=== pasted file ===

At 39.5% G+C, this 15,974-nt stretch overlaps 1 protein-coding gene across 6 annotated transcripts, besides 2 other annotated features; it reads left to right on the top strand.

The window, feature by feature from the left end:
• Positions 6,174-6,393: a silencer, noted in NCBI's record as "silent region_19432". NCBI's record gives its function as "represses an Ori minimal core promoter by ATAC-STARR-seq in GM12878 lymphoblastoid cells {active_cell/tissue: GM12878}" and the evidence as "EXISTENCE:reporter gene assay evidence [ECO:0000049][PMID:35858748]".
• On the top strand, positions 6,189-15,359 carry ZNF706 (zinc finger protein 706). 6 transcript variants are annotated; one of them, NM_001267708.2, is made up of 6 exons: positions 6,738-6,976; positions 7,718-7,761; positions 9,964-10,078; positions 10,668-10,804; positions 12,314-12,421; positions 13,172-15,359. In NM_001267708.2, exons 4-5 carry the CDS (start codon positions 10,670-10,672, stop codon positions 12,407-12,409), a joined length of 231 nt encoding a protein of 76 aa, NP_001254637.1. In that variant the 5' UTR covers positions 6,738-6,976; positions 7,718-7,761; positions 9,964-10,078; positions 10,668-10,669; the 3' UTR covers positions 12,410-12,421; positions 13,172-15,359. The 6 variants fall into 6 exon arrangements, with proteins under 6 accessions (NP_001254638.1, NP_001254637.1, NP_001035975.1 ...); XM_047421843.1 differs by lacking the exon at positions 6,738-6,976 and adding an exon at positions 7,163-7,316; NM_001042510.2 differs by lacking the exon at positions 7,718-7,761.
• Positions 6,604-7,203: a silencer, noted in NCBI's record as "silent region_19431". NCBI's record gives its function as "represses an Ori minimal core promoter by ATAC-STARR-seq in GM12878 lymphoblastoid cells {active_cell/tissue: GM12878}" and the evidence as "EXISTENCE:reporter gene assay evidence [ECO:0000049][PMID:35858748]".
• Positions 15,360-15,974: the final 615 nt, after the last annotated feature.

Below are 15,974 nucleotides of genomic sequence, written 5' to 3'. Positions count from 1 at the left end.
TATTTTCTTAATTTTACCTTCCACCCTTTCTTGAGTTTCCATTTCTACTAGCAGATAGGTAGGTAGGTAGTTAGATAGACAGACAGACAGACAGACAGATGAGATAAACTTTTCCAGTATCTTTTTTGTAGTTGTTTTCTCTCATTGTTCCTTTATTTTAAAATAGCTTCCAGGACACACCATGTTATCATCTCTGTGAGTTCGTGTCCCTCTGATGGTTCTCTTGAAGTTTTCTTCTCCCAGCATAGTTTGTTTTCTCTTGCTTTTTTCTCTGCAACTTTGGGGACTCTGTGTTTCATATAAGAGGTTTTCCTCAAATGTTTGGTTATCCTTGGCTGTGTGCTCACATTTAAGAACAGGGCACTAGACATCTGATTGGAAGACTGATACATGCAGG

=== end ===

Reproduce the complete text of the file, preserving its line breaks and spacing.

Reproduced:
At 39.5% G+C, this 15,974-nt stretch overlaps 1 protein-coding gene across 6 annotated transcripts, besides 2 other annotated features; it reads left to right on the top strand.

The window, feature by feature from the left end:
• Positions 6,174-6,393: a silencer, noted in NCBI's record as "silent region_19432". NCBI's record gives its function as "represses an Ori minimal core promoter by ATAC-STARR-seq in GM12878 lymphoblastoid cells {active_cell/tissue: GM12878}" and the evidence as "EXISTENCE:reporter gene assay evidence [ECO:0000049][PMID:35858748]".
• On the top strand, positions 6,189-15,359 carry ZNF706 (zinc finger protein 706). 6 transcript variants are annotated; one of them, NM_001267708.2, is made up of 6 exons: positions 6,738-6,976; positions 7,718-7,761; positions 9,964-10,078; positions 10,668-10,804; positions 12,314-12,421; positions 13,172-15,359. In NM_001267708.2, exons 4-5 carry the CDS (start codon positions 10,670-10,672, stop codon positions 12,407-12,409), a joined length of 231 nt encoding a protein of 76 aa, NP_001254637.1. In that variant the 5' UTR covers positions 6,738-6,976; positions 7,718-7,761; positions 9,964-10,078; positions 10,668-10,669; the 3' UTR covers positions 12,410-12,421; positions 13,172-15,359. The 6 variants fall into 6 exon arrangements, with proteins under 6 accessions (NP_001254638.1, NP_001254637.1, NP_001035975.1 ...); XM_047421843.1 differs by lacking the exon at positions 6,738-6,976 and adding an exon at positions 7,163-7,316; NM_001042510.2 differs by lacking the exon at positions 7,718-7,761.
• Positions 6,604-7,203: a silencer, noted in NCBI's record as "silent region_19431". NCBI's record gives its function as "represses an Ori minimal core promoter by ATAC-STARR-seq in GM12878 lymphoblastoid cells {active_cell/tissue: GM12878}" and the evidence as "EXISTENCE:reporter gene assay evidence [ECO:0000049][PMID:35858748]".
• Positions 15,360-15,974: the final 615 nt, after the last annotated feature.

Below are 15,974 nucleotides of genomic sequence, written 5' to 3'. Positions count from 1 at the left end.
TATTTTCTTAATTTTACCTTCCACCCTTTCTTGAGTTTCCATTTCTACTAGCAGATAGGTAGGTAGGTAGTTAGATAGACAGACAGACAGACAGACAGATGAGATAAACTTTTCCAGTATCTTTTTTGTAGTTGTTTTCTCTCATTGTTCCTTTATTTTAAAATAGCTTCCAGGACACACCATGTTATCATCTCTGTGAGTTCGTGTCCCTCTGATGGTTCTCTTGAAGTTTTCTTCTCCCAGCATAGTTTGTTTTCTCTTGCTTTTTTCTCTGCAACTTTGGGGACTCTGTGTTTCATATAAGAGGTTTTCCTCAAATGTTTGGTTATCCTTGGCTGTGTGCTCACATTTAAGAACAGGGCACTAGACATCTGATTGGAAGACTGATACATGCAGG